IUNS-ICN 2022 Sustainable healthy diet and yogurt

Creating a Sustainable Food Future

Creating a sustainable future - YINI

Our next symposium “Eating to protect our health and our planet” will be held during the 22nd IUNS  International Congress of Nutrition, in Tokyo, Japan, in December 2022. Let’s focus on the first talk, by Janet Ranganathan (USA).

Janet Ranganathan – USA

YINI Live event : eating to protect our health and planet - Janet RanganathanJanet Ranganathan is the Managing Director and Executive Vice President for Strategy, Learning and Results at the World Resources Institute (WRI), a global research organization that addresses urgent sustainability challenges. She leads the development and execution of WRI’s five-year strategy and oversees WRI’s Research Integrity, Managing for Results, and Data Lab teams.
Janet Ranganathan has written on a broad range of sustainability-related topics. She is a co-author of WRI’s flagship report, creating a Sustainable Food Future. She co-founded the Greenhouse Protocol which has become the global greenhouse gas accounting and reporting standard for businesses.

Creating a Sustainable Food Future

Global human population is projected to increase to around 10 billion by 2050. As incomes rise, people increasingly consume more resource intensive foods. At the same time, we need to cut greenhouse gas (GHG) emissions and stop conversion of natural ecosystems. Sustainably feeding a population of 10 billion requires closing three gaps:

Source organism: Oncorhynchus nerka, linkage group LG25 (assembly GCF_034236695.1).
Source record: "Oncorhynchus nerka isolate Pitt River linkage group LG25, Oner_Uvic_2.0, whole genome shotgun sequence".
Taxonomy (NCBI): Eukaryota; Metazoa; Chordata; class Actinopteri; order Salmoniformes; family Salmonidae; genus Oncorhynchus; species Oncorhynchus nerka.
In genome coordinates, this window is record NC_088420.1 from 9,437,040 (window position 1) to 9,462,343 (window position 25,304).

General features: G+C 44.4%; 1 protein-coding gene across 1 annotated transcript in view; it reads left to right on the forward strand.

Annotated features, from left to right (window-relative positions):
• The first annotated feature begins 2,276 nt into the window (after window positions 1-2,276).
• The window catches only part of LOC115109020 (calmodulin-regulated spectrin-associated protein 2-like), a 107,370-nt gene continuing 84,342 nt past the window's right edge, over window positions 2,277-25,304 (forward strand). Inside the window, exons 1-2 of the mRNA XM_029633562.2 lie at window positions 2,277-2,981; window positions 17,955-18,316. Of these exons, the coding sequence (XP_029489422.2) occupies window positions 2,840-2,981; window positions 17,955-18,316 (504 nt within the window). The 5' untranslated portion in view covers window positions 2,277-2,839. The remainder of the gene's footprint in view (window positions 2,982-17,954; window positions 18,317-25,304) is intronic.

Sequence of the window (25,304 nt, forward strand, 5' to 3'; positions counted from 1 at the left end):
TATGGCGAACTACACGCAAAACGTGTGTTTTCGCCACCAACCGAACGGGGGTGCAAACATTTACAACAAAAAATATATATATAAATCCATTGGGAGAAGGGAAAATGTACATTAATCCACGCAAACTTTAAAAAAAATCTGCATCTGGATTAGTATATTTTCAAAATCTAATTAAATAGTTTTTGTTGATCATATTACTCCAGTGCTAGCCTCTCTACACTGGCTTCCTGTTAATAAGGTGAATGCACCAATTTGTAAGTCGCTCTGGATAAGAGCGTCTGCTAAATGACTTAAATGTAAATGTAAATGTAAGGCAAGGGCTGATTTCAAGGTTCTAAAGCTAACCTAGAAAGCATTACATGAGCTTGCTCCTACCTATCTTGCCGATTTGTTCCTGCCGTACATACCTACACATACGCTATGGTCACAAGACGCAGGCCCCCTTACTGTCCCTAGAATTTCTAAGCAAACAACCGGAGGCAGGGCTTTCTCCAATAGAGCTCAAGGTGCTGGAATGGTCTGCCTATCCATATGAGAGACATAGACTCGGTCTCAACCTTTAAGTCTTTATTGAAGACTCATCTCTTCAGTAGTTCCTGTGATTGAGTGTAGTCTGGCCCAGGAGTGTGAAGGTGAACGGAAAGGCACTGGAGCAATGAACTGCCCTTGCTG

1. A 56 percent food gap between crop calories produced in 2010 and those needed in 2050 under “business as usual” growth.
  2. A 593-million-hectare land gap (an area nearly twice the size of India) between global agricultural land area in 2010 and expected agricultural expansion by 2050.
  3. An 11-gigaton GHG mitigation gap between expected agricultural emissions in 2050 and the level needed to hold global warming below 2o°C (3.6°F).

The presentation will outline a five-course menu to address these three gaps: (1) reduce growth in demand (2) increase food production without expanding agricultural land (3) protect and restore natural ecosystems (4) increase fish supply (5) reduce GHG emissions from agricultural production. It draws on WRI’s Creating a Sustainable Food Future report and real-world examples of how the five-course menu is being put into practice.


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